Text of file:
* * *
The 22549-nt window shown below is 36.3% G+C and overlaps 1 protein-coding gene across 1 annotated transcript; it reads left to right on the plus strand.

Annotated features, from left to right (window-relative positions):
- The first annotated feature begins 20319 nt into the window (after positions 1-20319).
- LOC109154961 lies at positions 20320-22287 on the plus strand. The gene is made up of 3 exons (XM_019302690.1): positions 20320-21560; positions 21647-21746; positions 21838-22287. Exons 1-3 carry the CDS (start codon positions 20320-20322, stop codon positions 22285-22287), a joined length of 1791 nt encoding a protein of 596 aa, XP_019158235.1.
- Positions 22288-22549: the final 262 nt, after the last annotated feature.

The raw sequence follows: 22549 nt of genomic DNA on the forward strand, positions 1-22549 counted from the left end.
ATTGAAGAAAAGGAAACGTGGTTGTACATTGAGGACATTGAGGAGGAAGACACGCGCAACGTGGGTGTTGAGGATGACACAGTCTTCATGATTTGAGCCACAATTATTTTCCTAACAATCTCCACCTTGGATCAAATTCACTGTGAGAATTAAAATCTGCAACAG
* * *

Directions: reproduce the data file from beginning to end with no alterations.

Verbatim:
The 22549-nt window shown below is 36.3% G+C and overlaps 1 protein-coding gene across 1 annotated transcript; it reads left to right on the plus strand.

Annotated features, from left to right (window-relative positions):
- The first annotated feature begins 20319 nt into the window (after positions 1-20319).
- LOC109154961 lies at positions 20320-22287 on the plus strand. The gene is made up of 3 exons (XM_019302690.1): positions 20320-21560; positions 21647-21746; positions 21838-22287. Exons 1-3 carry the CDS (start codon positions 20320-20322, stop codon positions 22285-22287), a joined length of 1791 nt encoding a protein of 596 aa, XP_019158235.1.
- Positions 22288-22549: the final 262 nt, after the last annotated feature.

The raw sequence follows: 22549 nt of genomic DNA on the forward strand, positions 1-22549 counted from the left end.
ATTGAAGAAAAGGAAACGTGGTTGTACATTGAGGACATTGAGGAGGAAGACACGCGCAACGTGGGTGTTGAGGATGACACAGTCTTCATGATTTGAGCCACAATTATTTTCCTAACAATCTCCACCTTGGATCAAATTCACTGTGAGAATTAAAATCTGCAACAG